A man with mechanical sympathy writes
I’ve done it; I have handed back the GSX-R 600 to its original owner. Ours was a short but sweet relationship; I didn’t fall off and it didn’t spit me off. In the end, though, I wasn’t too sad to hand back the keys.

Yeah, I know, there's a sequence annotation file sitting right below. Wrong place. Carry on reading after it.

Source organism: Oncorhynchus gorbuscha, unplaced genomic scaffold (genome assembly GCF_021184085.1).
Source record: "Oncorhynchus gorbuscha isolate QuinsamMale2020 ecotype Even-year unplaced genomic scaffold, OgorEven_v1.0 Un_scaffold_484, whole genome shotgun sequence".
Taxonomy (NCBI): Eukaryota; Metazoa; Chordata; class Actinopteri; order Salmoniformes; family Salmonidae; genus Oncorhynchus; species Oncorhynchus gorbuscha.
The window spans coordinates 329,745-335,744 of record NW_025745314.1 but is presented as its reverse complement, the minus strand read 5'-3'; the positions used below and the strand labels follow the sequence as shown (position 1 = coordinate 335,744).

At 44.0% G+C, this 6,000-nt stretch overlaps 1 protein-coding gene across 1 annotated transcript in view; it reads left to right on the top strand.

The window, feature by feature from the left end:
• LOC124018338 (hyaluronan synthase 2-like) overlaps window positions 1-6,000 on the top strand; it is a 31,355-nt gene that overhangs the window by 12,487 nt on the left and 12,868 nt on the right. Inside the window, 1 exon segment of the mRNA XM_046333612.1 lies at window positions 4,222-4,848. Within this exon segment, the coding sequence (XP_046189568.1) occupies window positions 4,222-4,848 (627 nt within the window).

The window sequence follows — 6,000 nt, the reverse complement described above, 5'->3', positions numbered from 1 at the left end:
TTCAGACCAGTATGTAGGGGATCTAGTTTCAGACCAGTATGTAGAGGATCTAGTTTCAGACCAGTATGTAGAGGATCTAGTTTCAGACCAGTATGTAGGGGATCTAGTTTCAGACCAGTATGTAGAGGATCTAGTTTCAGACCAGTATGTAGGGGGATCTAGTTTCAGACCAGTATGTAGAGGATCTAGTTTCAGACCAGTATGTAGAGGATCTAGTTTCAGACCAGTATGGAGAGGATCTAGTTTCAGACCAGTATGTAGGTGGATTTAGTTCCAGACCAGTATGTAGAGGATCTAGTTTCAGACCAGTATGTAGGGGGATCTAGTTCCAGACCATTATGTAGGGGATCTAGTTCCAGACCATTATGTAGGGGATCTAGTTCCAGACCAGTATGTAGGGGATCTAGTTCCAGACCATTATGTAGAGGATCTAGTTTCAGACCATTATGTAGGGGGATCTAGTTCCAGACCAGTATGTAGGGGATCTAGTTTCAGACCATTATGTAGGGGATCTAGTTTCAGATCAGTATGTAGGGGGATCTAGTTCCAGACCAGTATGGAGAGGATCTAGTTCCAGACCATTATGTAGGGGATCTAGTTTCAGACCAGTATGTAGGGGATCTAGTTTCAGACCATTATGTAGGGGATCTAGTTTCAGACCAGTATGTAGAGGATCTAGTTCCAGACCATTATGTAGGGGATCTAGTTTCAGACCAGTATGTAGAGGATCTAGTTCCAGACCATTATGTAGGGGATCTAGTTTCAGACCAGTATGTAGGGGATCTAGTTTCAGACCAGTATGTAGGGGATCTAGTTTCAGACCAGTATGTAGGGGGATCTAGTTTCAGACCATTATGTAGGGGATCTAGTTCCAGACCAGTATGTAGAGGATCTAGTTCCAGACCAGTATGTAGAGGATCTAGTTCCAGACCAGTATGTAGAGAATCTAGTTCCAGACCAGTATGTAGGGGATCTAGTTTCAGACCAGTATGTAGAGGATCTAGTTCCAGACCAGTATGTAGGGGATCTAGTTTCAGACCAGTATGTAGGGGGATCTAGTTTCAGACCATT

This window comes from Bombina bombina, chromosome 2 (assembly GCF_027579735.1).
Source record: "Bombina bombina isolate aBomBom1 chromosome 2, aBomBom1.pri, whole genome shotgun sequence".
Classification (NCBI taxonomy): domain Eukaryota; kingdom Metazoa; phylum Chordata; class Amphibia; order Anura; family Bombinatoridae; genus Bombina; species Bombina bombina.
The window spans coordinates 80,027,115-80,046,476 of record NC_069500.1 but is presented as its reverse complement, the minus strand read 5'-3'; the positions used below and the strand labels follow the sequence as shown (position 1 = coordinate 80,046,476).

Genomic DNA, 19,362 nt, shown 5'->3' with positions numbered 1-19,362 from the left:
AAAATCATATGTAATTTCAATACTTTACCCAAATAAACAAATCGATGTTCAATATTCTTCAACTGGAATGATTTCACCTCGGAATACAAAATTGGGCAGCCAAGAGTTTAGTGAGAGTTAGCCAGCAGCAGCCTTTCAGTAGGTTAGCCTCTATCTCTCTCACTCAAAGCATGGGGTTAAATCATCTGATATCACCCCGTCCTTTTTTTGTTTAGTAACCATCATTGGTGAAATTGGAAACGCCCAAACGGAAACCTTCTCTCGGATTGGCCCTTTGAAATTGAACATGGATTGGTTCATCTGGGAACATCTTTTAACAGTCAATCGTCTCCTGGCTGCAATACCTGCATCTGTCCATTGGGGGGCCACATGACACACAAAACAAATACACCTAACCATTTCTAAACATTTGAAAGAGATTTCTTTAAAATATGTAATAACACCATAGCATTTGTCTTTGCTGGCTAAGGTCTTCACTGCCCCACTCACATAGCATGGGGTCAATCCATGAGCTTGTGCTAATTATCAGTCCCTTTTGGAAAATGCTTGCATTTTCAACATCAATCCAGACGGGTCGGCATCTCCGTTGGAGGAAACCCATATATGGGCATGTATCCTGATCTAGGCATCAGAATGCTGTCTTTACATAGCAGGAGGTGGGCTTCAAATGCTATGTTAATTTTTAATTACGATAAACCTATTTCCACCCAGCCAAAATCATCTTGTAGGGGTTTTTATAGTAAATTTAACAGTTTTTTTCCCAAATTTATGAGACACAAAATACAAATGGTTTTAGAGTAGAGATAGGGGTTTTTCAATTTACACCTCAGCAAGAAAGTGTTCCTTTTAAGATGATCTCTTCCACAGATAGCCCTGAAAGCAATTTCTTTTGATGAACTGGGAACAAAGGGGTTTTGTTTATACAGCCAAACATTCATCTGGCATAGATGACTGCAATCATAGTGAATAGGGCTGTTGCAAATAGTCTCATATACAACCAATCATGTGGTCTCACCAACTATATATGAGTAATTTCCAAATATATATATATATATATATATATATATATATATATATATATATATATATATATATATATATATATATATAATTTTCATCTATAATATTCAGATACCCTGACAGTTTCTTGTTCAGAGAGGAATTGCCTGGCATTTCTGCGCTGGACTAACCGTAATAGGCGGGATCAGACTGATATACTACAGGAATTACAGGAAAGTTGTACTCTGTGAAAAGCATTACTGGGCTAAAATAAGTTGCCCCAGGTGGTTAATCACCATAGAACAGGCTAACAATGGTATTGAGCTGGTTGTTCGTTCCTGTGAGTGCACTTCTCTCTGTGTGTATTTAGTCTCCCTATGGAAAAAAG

Not because I didn’t like the bike or like riding it. If I thought it slightly over-styled compared to earlier models, I still got a buzz looking it over every time I climbed off and, if I found it a little intense for commuting, there was at least one moment on every ride into town when it made complete sense.What was not to like? Not much. The clutch cover gets mighty hot and is perfectly placed to warm the inside of my knee. The 1500rpm idle is annoyingly high, just like on the FZ6 I had. Maybe it’s a feature of injected 600 fours. Alongside a hestitation just off idle there’s naff-all steering lock and not much feel from the back brake, which I use trickling through congestion, so riding in heavy traffic is more of a pain than it might be. The storage space under the pillion squab is a tight fit for both the handbook and a disc lock and, erm… it vibrates. Otherwise, I’m struggling. I’d definitely go for black, though.It’s hard to know where to start on the “good” side, which I guess is how it should be with a £7.5k bike in 2010. How about the tool kit? I wasn’t expecting much from it until I came to adjust the chain. The axle nut is huge; 34mm or something and way bigger than my biggest socket and, with the chain so slack when I got the bike from Ben that it absolutely had to be tightened, I was resigned to a trip to Halfords. I got the tool kit out just in case and found a predictably tinny but perfectly effective ring spanner to fit.While adjusting the chain, I had time to appreciate the build quality of the Suzuki. Or, at least, the precision manufacture. The beautifully finished swingarm ends with neat, accurately-machined housings for the axle sliders and shifting them back each side using the screws and locknuts was more than usually pleasurable. Sad as that may sound.Maybe I’m missing something but aren’t 600s supposed to be a bit peaky and flat low down? Not the GSX-R, which has a motor I’d like to see in a middleweight tourer. Above 4k rpm it pulls cleanly and strongly before really getting going if worked. Makes you wonder what’s the point of detuning.Best part though? For me, it has to be the suspension. Firm yet plush, supple yet communicative, hugely adjustable and unfazed by the worst of London roads, it’s the one part of the package I’d like on every bike I ride.But that air of contained violence, of instant performance waiting and willing to be unleashed is, well, great some of the time. However, so too, is a soft, deeply upholstered seat, upright riding position and just a little less focus. And heated grips. Must be getting old...
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